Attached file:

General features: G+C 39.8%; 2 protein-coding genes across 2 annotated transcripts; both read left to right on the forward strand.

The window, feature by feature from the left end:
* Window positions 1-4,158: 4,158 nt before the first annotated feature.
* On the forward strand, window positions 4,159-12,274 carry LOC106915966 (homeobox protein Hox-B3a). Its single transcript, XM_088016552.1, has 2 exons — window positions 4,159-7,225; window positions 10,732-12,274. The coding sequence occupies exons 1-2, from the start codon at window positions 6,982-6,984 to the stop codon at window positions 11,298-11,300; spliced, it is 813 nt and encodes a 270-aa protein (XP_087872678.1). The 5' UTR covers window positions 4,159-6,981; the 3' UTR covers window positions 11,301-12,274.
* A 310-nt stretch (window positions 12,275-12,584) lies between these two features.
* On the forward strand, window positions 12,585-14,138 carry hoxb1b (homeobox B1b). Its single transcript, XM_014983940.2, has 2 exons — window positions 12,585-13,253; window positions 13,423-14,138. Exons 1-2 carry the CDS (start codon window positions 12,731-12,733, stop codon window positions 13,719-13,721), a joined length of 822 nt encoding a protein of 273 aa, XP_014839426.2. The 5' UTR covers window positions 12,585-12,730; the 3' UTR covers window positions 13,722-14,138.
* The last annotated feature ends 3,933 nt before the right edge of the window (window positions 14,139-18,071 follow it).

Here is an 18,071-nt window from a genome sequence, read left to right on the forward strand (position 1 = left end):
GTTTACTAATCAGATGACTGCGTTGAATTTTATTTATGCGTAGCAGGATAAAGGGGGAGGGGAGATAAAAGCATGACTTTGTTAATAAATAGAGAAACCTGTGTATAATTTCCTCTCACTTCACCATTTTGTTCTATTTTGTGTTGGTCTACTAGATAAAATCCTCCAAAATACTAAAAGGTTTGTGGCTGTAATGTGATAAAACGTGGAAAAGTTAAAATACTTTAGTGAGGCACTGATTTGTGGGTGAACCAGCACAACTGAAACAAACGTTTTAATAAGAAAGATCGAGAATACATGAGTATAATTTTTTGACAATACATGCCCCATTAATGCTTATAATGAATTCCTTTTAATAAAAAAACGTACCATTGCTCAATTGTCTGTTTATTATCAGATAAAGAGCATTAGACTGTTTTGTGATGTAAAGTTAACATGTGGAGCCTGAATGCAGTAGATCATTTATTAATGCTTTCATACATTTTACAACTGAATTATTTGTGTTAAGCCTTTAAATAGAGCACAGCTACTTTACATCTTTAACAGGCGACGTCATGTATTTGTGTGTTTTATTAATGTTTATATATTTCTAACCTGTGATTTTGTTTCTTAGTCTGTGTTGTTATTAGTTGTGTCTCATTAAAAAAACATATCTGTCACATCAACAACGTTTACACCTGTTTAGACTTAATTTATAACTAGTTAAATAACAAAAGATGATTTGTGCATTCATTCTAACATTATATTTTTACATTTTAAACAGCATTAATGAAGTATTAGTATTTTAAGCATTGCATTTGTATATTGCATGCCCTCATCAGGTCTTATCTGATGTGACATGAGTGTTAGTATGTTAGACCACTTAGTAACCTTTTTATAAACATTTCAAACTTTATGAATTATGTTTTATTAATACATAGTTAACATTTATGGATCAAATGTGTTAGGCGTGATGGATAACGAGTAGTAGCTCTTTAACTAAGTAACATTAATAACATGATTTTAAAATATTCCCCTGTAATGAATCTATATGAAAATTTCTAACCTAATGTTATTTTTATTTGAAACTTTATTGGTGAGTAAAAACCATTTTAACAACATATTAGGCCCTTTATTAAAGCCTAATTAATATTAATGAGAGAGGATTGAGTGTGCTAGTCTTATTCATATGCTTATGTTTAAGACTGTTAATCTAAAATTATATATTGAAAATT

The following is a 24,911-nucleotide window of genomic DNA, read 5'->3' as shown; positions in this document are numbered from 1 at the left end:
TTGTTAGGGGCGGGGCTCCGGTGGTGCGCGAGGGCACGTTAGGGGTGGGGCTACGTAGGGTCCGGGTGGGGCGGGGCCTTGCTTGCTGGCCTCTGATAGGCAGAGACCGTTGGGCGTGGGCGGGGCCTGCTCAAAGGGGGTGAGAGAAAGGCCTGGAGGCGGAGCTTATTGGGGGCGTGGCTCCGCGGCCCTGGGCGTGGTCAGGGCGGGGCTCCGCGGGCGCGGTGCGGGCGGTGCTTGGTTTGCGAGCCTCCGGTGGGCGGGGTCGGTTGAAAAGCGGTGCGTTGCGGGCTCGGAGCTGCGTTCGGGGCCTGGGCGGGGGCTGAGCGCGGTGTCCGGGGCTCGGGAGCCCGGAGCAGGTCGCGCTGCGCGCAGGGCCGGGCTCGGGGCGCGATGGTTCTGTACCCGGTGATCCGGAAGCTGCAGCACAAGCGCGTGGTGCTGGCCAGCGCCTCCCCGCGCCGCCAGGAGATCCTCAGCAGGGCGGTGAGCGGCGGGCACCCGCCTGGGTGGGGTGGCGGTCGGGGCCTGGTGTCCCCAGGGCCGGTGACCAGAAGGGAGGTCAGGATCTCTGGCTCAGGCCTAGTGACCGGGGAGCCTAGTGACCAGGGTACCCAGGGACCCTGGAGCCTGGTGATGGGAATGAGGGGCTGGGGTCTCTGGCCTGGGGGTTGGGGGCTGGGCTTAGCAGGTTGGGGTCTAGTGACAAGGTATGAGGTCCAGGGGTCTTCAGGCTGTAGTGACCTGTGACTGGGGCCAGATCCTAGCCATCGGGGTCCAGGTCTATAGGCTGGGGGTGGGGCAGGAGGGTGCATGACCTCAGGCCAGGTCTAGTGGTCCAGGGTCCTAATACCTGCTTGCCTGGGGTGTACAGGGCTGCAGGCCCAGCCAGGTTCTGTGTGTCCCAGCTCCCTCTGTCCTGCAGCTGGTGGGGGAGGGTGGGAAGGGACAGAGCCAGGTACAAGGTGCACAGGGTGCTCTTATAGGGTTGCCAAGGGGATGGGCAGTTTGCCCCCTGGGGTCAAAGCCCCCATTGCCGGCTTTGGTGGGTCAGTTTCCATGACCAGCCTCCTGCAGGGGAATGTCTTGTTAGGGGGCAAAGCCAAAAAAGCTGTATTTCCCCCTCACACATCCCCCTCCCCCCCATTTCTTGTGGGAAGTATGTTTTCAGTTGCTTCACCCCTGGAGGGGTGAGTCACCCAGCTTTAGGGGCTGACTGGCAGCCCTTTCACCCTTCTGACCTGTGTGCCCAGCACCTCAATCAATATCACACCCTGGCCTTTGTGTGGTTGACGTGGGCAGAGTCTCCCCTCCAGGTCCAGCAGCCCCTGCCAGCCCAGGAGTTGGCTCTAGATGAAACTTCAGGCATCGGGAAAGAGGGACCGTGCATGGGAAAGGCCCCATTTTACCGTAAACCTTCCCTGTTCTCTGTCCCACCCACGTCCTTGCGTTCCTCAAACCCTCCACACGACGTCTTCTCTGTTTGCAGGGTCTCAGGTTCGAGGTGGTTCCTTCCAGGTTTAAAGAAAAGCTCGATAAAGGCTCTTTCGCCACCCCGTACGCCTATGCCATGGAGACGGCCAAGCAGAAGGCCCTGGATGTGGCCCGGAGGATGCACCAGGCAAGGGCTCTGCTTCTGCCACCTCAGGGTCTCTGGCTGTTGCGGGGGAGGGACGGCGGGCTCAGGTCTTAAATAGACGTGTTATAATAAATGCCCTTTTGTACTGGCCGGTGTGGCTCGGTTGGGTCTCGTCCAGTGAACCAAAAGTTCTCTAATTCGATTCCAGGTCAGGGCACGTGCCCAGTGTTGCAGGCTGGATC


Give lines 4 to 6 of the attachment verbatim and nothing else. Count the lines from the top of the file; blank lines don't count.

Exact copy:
* On the forward strand, window positions 4,159-12,274 carry LOC106915966 (homeobox protein Hox-B3a). Its single transcript, XM_088016552.1, has 2 exons — window positions 4,159-7,225; window positions 10,732-12,274. The coding sequence occupies exons 1-2, from the start codon at window positions 6,982-6,984 to the stop codon at window positions 11,298-11,300; spliced, it is 813 nt and encodes a 270-aa protein (XP_087872678.1). The 5' UTR covers window positions 4,159-6,981; the 3' UTR covers window positions 11,301-12,274.
* A 310-nt stretch (window positions 12,275-12,584) lies between these two features.
* On the forward strand, window positions 12,585-14,138 carry hoxb1b (homeobox B1b). Its single transcript, XM_014983940.2, has 2 exons — window positions 12,585-13,253; window positions 13,423-14,138. Exons 1-2 carry the CDS (start codon window positions 12,731-12,733, stop codon window positions 13,719-13,721), a joined length of 822 nt encoding a protein of 273 aa, XP_014839426.2. The 5' UTR covers window positions 12,585-12,730; the 3' UTR covers window positions 13,722-14,138.